Last of the Monster Kids

Last of the Monster Kids
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Wednesday, July 9, 2008

Series Report Card: Friday the 13th (1980-1984)

I'll be changing gears a little with this report card. Instead of reviewing all the major works from a certain director, I'll watch and review all of the entries in a movie series. This will also be my first multi-part report card. Enjoy!

1. Friday the 13th
One of the films responsible for starting up the slasher craze in the early eighties. But how good is it, really? Well, I enjoyed it but “Friday the 13th” is ultimately more notable for what it started then for what it actually is. The film is incredibly clichéd by this time as it seems seventy percent of the slasher films that came out afterward ripped it off. The revelation of the killer’s identity at the end will come as no surprise to in-the-know horror fans, but even if you didn’t know that going in, the ending isn’t exactly a big twist. There’s really no lead-up to it or any mystery.

Of course, to criticize this film for not having a great story seems a bit silly. Tom Savini’s gore is pretty good, though not quite as excellent as some of the other work he has done before and since. In particular, the first throat slitting is actually pretty startling in how it’s directed. Kevin Bacon’s death scene is definitely the best in the film. The final decapitation looks pretty fake, though.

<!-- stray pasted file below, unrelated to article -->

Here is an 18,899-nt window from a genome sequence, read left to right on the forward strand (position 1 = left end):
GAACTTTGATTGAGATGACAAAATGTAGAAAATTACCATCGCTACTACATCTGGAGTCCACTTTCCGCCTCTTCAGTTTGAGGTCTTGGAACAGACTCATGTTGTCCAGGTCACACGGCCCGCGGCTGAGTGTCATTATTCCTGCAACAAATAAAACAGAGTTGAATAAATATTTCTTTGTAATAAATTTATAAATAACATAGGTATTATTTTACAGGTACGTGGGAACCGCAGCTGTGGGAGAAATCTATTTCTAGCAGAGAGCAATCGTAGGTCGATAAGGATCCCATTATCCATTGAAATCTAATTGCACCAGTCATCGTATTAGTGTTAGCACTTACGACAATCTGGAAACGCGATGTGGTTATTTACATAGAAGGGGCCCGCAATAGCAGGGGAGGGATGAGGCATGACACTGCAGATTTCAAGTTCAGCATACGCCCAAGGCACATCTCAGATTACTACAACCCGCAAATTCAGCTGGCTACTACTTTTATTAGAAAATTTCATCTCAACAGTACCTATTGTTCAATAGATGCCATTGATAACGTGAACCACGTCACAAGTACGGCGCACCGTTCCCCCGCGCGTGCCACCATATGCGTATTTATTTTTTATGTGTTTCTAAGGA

If you watch the movie as a glossary of horror movie clichés, it does provide some entertainment beyond the gore. The performances are mostly flat though Betsey Palmer does have some fun with her part. Sean Cunningham’s direction is nothing to write home about really and the score is fairly derivative aside from the famous sound effects. The final jump scare is still effective, even after all these years. So, “Friday the 13th” is not a sterling masterpiece of the genre but it certainly does hold some enjoyment for fans of the series but its sequels would surpass it in quality and fun factor. [Grade: B-]

2. Friday the 13th Part 2
For the premier of a modern horror icon, “Friday the 13th Part 2” is pretty bland. I said how the first film felt derivative more because of what came after it then what came before, but Part 2 is actually even more derivative. It has been noted before by several other folks, that the two best death scenes in the film are actually swiped from Mario Bava’s “Twitch of the Death Nerve,” the original body count movie. Most of the rest of the proceedings feel pretty bland too as the rest of the gore is not all that impressive. Jason had not yet been developed as a character at this point so he doesn’t come off as a particularly interesting killer.

On the positive side, the opening scene is handled well enough and the final chase is at least more interesting then the film that proceeded it. If you are looking for a slasher fix and nothing else is available, this will do the job, but there are better things out there.
[Grade: C]